• Smart scrolling for easier reading (just hit the space bar a few times and see how it works)
  • Manga mode for right-to-left comic books
  • Bookmark pages and add books to the library

In Ubuntu, Linux Mint and other Ubuntu-based Linux distributions, you can use the command below to install it:

sudo apt install mcomix

You can get more information on its homepage:

MComix

.IRPP_button , .IRPP_button .postImageUrl , .IRPP_button .centered-text-area { min-height: 86px; position: relative; } .IRPP_button , .IRPP_button:hover , .IRPP_button:visited , .IRPP_button:active { border:0!important; } .IRPP_button { display: block; transition: background-color 250ms; webkit-transition: background-color 250ms; width: 100%; opacity: 1; transition: opacity 250ms; webkit-transition: opacity 250ms; background-color: #141414; box-shadow: 0 1px 2px rgba(0, 0, 0, 0.17); -moz-box-shadow: 0 1px 2px rgba(0, 0, 0, 0.17); -o-box-shadow: 0 1px 2px rgba(0, 0, 0, 0.17); -webkit-box-shadow: 0 1px 2px rgba(0, 0, 0, 0.17); } .IRPP_button:active , .IRPP_button:hover { opacity: 1; transition: opacity 250ms; webkit-transition: opacity 250ms; } .IRPP_button .postImageUrl { background-position: center; background-size: cover; float: right; margin: 0; padding: 0; width: 30%; } .IRPP_button .centered-text-area { float: left; width: 70%; padding:0; margin:0; } .IRPP_button .ctaText { border-bottom: 0 solid #fff; color: #FFFFFF; font-size: 13px; font-weight: bold; letter-spacing: .125em; margin: 0; padding: 0; } .IRPP_button .postTitle { color: #ECF0F1; font-size: 16px; font-weight: 600; margin: 0; padding: 0; width: 100%; } .IRPP_button .ctaButton { background: #1ABC9C; color: #FFFFFF; border: none; border-radius: 3px; box-shadow: none; font-size: 14px; font-weight: bold; line-height: 26px; margin: 18px 14px 18px 14px; moz-border-radius: 3px; padding: 12px 0; text-align: center; text-decoration: none; text-shadow: none; webkit-border-radius: 3px; width: 80px; position: absolute; } .IRPP_button:hover .ctaButton { background: #16A085; } .IRPP_button .centered-text { display: table; height: 86px; padding:0; margin:0; padding-left: 108px!important; top: 0; } .IRPP_button .IRPP_button-content { display: table-cell; margin: 0; padding: 0; padding-right: 10px; position: relative; vertical-align: middle; width: 100%; } .IRPP_button:after { content: “”; display: block; clear: both; }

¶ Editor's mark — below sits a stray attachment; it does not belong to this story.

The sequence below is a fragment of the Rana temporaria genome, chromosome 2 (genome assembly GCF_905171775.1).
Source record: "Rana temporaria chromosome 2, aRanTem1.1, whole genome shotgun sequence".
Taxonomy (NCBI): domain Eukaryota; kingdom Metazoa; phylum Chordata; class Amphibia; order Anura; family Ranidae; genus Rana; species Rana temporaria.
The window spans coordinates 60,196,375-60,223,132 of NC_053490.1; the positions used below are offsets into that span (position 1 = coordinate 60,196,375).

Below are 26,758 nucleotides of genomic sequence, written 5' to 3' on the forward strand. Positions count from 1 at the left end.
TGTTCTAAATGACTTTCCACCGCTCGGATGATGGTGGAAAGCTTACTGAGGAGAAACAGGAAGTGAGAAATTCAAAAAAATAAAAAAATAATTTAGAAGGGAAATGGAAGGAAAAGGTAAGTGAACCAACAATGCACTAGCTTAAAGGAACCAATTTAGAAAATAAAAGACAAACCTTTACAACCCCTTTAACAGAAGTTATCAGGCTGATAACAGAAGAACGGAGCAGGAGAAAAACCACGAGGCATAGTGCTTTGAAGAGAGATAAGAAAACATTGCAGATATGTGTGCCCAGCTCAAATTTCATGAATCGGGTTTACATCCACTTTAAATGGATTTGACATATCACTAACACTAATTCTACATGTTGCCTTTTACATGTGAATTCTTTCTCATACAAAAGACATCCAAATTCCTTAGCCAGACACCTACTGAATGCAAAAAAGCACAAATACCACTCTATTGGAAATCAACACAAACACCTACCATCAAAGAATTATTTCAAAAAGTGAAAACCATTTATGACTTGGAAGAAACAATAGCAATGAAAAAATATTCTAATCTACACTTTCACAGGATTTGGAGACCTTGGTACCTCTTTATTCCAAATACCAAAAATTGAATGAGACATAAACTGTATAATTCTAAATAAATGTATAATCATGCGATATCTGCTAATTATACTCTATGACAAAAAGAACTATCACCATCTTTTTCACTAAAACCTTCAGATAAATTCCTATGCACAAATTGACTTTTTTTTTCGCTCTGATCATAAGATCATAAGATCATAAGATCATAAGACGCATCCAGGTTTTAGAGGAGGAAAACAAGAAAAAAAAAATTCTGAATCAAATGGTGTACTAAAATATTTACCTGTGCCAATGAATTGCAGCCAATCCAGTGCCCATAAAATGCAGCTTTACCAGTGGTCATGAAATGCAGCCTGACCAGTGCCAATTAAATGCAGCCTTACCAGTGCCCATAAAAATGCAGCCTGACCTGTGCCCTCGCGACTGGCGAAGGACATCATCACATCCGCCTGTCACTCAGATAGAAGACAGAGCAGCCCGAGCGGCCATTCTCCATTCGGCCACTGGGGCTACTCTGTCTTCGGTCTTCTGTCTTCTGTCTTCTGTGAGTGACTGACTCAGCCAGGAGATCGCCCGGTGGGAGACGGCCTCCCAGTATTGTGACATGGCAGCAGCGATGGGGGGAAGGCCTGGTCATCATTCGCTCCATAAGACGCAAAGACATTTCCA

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Best Linux Magazines You Can Subscribe To

2. Peruse

Peruse comic book reader for Linux

Peruse is a comic book reader from KDE. It was created to make reading comics on the desktop as easy and pleasant as possible.

Peruse tries to provide a modern user interface and succeed to an extent. Apart from the UI, some of the other main features of Peruse are:

  • Supports a wide variety of file formats: cbz, cbr, cb7, cbt, cba, pdf, epub, dvi, djvu and chm
  • Provides a library that can be sorted by author, series or recentness
  • Welcome screen gives quick access to recently used files
  • Sidebar view for quick access
  • Available for both Linux and Windows

You can get the download information on its website:

Peruse

3. YACReader

YACReader comic book reader for Linux

YACReader is a cross-platform open source application for reading digital comic books. It is available for Linux, Windows, macOS and iOS. Some of its main features are:

  • Supports a wide variety of comic files and image types. rar, zip, cbr, cbz, tar, pdf, 7z and cb7, jpeg, gif, png, tiff and bmp.
  • Plenty of configuration options: image rotation, double page mode, full-size view, fullscreen mode, customizable background color, custom page fitting mode, bookmarks, resume reading etc
  • Image adjustments available in the reading mode. You can use the brightness, contrast and gamma sliders to enjoy the new vibrant colors.
  • Library to organize comics
  • Keeps track of your reading progress
  • Download comics’ information such as title, number, volume, authors etc from Comic Vine.
  • Built in search engine to find comics

You can get the download information on YACReader homepage.

YACReader

Bonus: Websites to legally download old comic books

Apart from listing the best comic book readers for Linux, I would also like to mention a few websites from where you can download vintage comic books. And it is completely legal to download them.

While these might not be popular ones like Batman and Spiderman but perhaps you might have come across some of them in your childhood. Even if not, it is fun to read the literature and watch movies of the bygone era. Being a fan of black and white film-noir fan, I certainly enjoy them.

The Digital Comic Museum

Comic Book Plus

If you have some other preferred tool for reading comics or some other website to download comics legally, don’t forget to share it with rest of us. Enjoy reading comics on Linux.





Source link: http://feedproxy.google.com/~r/ItsFoss/~3/OzV6Udxmj_Q/

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Linux Chown Command Tutorial for Beginners (7 Examples)



In Linux, there may be times when you might want to change the owner and group-related information for a file or directory. If you are a command line newbie, and want to know how you can make such changes through the command line, you’ll be glad to know that there exists a command – dubbed chown – that lets you do this.



Source link: https://www.howtoforge.com/linux-chown-command/

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Linux Join Command Tutorial for Beginners (5 examples)



Sometimes, you may want to combine two files in a way that the output makes even more sense. For example, there could be a file containing name of continents, and another file containing names of countries located in these continents, and the requirement is to combine both files in a way that a continent and the corresponding country appear in the same line.



Source link: https://www.howtoforge.com/tutorial/linux-join-command/